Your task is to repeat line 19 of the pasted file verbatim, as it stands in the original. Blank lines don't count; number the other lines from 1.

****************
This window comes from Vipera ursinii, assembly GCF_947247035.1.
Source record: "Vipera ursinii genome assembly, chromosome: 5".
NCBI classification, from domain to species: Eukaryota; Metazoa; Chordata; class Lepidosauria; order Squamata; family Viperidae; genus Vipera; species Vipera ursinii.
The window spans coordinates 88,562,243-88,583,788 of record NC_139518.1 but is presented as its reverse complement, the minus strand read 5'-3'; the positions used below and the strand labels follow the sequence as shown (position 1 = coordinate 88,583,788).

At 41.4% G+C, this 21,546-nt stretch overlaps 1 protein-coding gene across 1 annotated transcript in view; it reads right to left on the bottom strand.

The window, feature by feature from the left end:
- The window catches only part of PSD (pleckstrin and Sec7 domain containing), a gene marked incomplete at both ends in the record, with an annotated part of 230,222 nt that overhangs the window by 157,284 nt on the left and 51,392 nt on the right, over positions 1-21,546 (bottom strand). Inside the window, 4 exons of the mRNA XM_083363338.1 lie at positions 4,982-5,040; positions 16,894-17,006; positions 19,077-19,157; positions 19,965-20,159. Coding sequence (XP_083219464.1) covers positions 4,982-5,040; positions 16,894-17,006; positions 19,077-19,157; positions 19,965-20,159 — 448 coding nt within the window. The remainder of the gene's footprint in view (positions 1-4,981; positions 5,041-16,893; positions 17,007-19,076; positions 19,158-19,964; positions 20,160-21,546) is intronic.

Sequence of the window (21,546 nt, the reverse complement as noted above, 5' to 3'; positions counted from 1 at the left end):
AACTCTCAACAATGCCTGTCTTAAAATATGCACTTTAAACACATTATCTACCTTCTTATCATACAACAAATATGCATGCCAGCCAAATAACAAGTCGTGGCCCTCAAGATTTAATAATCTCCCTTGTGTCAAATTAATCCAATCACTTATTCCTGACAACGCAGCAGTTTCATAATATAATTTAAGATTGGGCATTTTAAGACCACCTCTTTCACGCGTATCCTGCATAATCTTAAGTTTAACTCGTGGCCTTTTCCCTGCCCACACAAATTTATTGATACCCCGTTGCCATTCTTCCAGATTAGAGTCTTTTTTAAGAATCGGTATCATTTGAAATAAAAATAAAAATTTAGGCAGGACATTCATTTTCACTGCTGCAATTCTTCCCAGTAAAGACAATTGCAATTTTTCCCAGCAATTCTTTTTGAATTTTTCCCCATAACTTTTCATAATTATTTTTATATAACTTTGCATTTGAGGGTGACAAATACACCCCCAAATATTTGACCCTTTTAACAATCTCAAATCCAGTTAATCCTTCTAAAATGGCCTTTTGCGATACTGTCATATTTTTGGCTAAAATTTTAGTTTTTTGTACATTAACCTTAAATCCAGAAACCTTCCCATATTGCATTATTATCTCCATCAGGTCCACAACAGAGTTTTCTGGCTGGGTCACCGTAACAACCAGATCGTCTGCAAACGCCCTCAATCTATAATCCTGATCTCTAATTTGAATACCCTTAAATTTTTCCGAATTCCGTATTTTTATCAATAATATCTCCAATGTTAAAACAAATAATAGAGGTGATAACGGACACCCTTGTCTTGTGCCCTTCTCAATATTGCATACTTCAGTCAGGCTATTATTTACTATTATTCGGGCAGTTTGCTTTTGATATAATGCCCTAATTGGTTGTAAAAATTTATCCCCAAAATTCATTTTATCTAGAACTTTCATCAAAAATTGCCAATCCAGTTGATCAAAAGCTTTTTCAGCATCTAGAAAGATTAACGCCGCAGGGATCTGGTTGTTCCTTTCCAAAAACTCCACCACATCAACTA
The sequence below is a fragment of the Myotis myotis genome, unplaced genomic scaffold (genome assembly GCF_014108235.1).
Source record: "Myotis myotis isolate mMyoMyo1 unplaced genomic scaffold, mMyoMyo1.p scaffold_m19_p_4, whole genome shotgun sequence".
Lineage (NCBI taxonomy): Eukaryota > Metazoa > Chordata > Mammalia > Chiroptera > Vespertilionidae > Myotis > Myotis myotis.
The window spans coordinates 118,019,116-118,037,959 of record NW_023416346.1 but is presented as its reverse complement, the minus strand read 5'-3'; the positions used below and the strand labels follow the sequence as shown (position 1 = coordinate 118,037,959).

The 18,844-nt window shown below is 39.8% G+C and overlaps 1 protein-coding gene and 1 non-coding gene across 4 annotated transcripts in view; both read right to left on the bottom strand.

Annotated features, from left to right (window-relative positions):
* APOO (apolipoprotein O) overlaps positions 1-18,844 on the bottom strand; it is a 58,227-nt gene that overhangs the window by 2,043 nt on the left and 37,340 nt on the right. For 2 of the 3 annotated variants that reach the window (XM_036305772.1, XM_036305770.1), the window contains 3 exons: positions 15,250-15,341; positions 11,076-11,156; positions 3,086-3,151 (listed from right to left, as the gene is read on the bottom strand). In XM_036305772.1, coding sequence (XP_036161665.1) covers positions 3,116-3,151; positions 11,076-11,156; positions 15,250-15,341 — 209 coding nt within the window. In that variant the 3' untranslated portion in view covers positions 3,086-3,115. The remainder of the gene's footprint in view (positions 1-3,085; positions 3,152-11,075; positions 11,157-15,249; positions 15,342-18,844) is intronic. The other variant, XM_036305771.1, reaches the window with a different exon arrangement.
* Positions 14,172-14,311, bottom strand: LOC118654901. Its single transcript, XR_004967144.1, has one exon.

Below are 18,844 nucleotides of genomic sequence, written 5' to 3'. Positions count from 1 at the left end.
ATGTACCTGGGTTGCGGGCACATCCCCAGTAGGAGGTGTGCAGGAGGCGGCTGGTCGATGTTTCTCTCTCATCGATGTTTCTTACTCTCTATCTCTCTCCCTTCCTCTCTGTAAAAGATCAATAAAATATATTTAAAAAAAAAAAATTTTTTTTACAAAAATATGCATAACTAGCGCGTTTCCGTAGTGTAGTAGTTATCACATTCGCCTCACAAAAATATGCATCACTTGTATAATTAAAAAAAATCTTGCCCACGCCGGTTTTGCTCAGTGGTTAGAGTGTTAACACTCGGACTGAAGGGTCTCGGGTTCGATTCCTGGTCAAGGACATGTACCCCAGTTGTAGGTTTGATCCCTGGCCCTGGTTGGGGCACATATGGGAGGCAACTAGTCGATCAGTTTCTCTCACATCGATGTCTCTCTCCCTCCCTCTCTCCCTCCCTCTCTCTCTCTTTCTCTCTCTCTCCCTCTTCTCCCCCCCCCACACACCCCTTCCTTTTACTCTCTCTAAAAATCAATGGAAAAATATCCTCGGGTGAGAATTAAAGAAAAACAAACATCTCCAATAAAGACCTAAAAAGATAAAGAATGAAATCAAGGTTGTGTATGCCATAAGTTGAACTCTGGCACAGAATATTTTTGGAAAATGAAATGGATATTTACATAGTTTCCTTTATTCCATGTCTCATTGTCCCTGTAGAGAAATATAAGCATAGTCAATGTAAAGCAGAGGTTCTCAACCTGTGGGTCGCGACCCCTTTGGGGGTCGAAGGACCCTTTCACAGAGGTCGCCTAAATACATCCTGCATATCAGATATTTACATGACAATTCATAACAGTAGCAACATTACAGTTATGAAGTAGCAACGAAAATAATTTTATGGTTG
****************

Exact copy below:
ATGTACCTGGGTTGCGGGCACATCCCCAGTAGGAGGTGTGCAGGAGGCGGCTGGTCGATGTTTCTCTCTCATCGATGTTTCTTACTCTCTATCTCTCTCCCTTCCTCTCTGTAAAAGATCAATAAAATATATTTAAAAAAAAAAAATTTTTTTTACAAAAATATGCATAACTAGCGCGTTTCCGTAGTGTAGTAGTTATCACATTCGCCTCACAAAAATATGCATCACTTGTATAATTAAAAAAAATCTTGCCCACGCCGGTTTTGCTCAGTGGTTAGAGTGTTAACACTCGGACTGAAGGGTCTCGGGTTCGATTCCTGGTCAAGGACATGTACCCCAGTTGTAGGTTTGATCCCTGGCCCTGGTTGGGGCACATATGGGAGGCAACTAGTCGATCAGTTTCTCTCACATCGATGTCTCTCTCCCTCCCTCTCTCCCTCCCTCTCTCTCTCTTTCTCTCTCTCTCCCTCTTCTCCCCCCCCCACACACCCCTTCCTTTTACTCTCTCTAAAAATCAATGGAAAAATATCCTCGGGTGAGAATTAAAGAAAAACAAACATCTCCAATAAAGACCTAAAAAGATAAAGAATGAAATCAAGGTTGTGTATGCCATAAGTTGAACTCTGGCACAGAATATTTTTGGAAAATGAAATGGATATTTACATAGTTTCCTTTATTCCATGTCTCATTGTCCCTGTAGAGAAATATAAGCATAGTCAATGTAAAGCAGAGGTTCTCAACCTGTGGGTCGCGACCCCTTTGGGGGTCGAAGGACCCTTTCACAGAGGTCGCCTAAATACATCCTGCATATCAGATATTTACATGACAATTCATAACAGTAGCAACATTACAGTTATGAAGTAGCAACGAAAATAATTTTATGGTTG